There is no history or rarity attached to this shell.

Pivi, nobody uses anymore the French THICK RIM 4 gauge, and this for a very long time.It is because of that the value of them (in my opinion !) is a lot more than regular common 4 British shells.

And if you talk about French THIN RIM standard 4 gauge, it is more than sacrce, it is very very rare ! I never seen one.

Another one which is very scarce is the French extra thick rim 4 gauge.

For 4 gauge, from the thickest to the thinnest rim you have:

  • French extra thick
  • British (3.10 to 3.25)
  • French thick (1.70 to 1.90)
  • French thin (1.20 to 1.40)

I agree.I wrote a theory because of the “holland & holland” headstamp.Handmakers usaully mark their cases with their own headstamp.

The lathe turned 4ga shells that I mentioned in my first post were headstamped with the gauge and either “H&H” or “Holland & Holland”, I don’t remember exactly. I had seen lathe turned shells before, but I was impressed by these because they were “properly” headstamped. The guy that was selling them was quite proud of his work and was not trying to pass them off as rare or antique. I suppose I could say they were reproductions, but that isnt accurate because I doubt H&H ever made lathe turned shells. I am still looking for that buisness card. I will post it when I find it.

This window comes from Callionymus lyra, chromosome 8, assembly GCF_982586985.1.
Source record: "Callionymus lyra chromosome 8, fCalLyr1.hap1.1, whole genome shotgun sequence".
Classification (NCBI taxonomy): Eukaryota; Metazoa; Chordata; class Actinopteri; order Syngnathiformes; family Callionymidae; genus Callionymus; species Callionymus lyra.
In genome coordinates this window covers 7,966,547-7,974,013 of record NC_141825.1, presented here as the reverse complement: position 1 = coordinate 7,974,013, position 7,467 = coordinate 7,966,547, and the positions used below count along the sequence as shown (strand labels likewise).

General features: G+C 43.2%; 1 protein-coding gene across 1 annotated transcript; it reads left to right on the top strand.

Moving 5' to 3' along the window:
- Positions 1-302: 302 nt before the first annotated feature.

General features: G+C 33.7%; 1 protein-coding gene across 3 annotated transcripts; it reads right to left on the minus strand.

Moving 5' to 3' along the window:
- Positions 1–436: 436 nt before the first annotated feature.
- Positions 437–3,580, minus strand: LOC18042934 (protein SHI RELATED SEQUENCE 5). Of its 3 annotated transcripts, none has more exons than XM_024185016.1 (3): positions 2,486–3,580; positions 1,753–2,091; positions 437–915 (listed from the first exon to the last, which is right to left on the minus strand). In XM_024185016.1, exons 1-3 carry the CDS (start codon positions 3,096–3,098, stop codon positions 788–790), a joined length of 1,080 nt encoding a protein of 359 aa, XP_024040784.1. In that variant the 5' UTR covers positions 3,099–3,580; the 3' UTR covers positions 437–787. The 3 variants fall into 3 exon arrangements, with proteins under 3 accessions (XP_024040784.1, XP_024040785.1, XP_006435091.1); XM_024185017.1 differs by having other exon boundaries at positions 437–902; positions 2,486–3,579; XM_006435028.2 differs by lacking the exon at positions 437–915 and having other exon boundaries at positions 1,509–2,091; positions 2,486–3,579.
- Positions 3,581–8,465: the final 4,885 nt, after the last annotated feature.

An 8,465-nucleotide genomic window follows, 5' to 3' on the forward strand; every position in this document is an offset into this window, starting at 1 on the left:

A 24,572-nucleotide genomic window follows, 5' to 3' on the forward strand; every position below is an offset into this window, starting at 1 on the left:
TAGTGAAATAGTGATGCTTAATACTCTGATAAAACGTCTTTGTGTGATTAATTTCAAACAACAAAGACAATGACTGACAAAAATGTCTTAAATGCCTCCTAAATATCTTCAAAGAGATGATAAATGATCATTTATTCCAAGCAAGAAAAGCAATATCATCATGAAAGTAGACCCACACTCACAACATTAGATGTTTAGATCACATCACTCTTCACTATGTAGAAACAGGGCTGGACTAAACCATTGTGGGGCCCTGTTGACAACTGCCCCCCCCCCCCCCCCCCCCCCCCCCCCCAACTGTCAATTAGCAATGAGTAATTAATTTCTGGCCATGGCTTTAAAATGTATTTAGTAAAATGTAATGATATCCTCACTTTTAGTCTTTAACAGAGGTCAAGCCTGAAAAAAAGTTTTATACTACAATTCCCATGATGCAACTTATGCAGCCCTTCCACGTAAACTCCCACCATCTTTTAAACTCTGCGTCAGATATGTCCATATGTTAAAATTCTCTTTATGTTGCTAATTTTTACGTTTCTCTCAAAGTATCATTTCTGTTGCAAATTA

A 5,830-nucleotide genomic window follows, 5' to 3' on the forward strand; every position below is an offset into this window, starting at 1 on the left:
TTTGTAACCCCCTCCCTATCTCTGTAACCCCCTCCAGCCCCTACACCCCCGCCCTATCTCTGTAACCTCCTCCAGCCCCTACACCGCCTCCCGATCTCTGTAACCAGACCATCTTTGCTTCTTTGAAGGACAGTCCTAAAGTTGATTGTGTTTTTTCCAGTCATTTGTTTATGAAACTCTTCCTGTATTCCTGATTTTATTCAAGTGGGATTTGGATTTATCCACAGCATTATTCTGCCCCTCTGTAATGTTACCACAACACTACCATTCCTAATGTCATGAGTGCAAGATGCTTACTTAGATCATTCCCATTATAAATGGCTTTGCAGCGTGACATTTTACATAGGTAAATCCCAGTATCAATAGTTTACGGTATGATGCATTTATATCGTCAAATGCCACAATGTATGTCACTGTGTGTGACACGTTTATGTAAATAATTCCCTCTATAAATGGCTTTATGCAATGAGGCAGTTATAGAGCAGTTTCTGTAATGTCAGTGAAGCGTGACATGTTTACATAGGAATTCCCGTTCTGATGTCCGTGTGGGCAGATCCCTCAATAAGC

Jean Pierre
Why did french make these heavy thick rim shotshells?Were they a conversion for pinfire shotguns such as french rim revolver cartridges?


hi pivi !

You are talking about the extra thick ones I think.
They were not for pinfire conversions but because of 3 reasons:

  1. Till 1878 there was no French standard for the rim thickness of the 4 gauge (this is true only for 4 gauge !!). Everybody was making his own chamber.And this was a standard of some famous gunsmiths I think.
  • In England, always in these days, some British gunmakers used this standard. Eley manufactured some rounds and because it was too different of their own standard (rim thickness : 3.10 to 3.25) they asked SFM to make the shells for them !!
    Some British gunmakers used to order these shells directly from SFM.
    (Before 1914 about 80% of the shells sold by British gunmakers whith their name on the case or on the headstamp were from French or Italian manufacture and not British made. H & H and Purdey didn’t buy their cases from France, but most of the other yes. And even many British shotshells manufacturers (Curtis and Harvey, Schultze, Nobel, Arms and Ammunition) didn’t make themselves all their shells but used to buy them from SFM or Fiocchi)
  • In England and in France they were guns with riffled barrels using these shells loaded with bullet.(in 8 gauge also)

Although this is newly manufactured it is a legitimate example, made for Holland & Holland, on their order. They were probably made about 2 years ago, for shooting purposes but, of course, some have turned up on the collectors market where they are fetching about $100 each.

100 $ each ???
I take orders if somebody is interested.
It dosen’t cost one tenth of that to machine them !